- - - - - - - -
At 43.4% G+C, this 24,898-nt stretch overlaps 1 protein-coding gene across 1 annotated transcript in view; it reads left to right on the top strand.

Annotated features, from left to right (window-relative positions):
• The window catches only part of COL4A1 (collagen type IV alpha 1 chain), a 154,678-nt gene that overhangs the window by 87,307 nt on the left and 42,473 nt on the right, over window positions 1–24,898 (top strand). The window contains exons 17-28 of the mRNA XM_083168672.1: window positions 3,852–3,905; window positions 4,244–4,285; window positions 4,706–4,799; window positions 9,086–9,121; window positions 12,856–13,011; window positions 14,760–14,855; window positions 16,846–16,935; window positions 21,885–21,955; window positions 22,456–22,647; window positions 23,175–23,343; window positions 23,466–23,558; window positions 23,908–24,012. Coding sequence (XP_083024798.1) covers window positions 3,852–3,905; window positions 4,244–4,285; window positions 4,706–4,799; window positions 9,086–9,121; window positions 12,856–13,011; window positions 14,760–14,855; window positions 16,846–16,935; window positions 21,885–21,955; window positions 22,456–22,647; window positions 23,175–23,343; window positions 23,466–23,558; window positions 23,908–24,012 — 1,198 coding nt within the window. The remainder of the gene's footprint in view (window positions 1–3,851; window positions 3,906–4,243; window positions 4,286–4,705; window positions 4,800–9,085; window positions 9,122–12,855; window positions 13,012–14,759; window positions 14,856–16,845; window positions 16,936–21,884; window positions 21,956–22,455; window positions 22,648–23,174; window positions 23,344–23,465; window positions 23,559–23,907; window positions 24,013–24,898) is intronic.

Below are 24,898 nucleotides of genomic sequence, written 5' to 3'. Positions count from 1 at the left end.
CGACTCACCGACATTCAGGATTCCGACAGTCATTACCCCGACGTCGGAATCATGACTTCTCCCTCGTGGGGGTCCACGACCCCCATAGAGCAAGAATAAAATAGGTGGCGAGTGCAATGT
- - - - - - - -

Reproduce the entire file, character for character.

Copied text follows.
At 43.4% G+C, this 24,898-nt stretch overlaps 1 protein-coding gene across 1 annotated transcript in view; it reads left to right on the top strand.

Annotated features, from left to right (window-relative positions):
• The window catches only part of COL4A1 (collagen type IV alpha 1 chain), a 154,678-nt gene that overhangs the window by 87,307 nt on the left and 42,473 nt on the right, over window positions 1–24,898 (top strand). The window contains exons 17-28 of the mRNA XM_083168672.1: window positions 3,852–3,905; window positions 4,244–4,285; window positions 4,706–4,799; window positions 9,086–9,121; window positions 12,856–13,011; window positions 14,760–14,855; window positions 16,846–16,935; window positions 21,885–21,955; window positions 22,456–22,647; window positions 23,175–23,343; window positions 23,466–23,558; window positions 23,908–24,012. Coding sequence (XP_083024798.1) covers window positions 3,852–3,905; window positions 4,244–4,285; window positions 4,706–4,799; window positions 9,086–9,121; window positions 12,856–13,011; window positions 14,760–14,855; window positions 16,846–16,935; window positions 21,885–21,955; window positions 22,456–22,647; window positions 23,175–23,343; window positions 23,466–23,558; window positions 23,908–24,012 — 1,198 coding nt within the window. The remainder of the gene's footprint in view (window positions 1–3,851; window positions 3,906–4,243; window positions 4,286–4,705; window positions 4,800–9,085; window positions 9,122–12,855; window positions 13,012–14,759; window positions 14,856–16,845; window positions 16,936–21,884; window positions 21,956–22,455; window positions 22,648–23,174; window positions 23,344–23,465; window positions 23,559–23,907; window positions 24,013–24,898) is intronic.

Below are 24,898 nucleotides of genomic sequence, written 5' to 3'. Positions count from 1 at the left end.
CGACTCACCGACATTCAGGATTCCGACAGTCATTACCCCGACGTCGGAATCATGACTTCTCCCTCGTGGGGGTCCACGACCCCCATAGAGCAAGAATAAAATAGGTGGCGAGTGCAATGT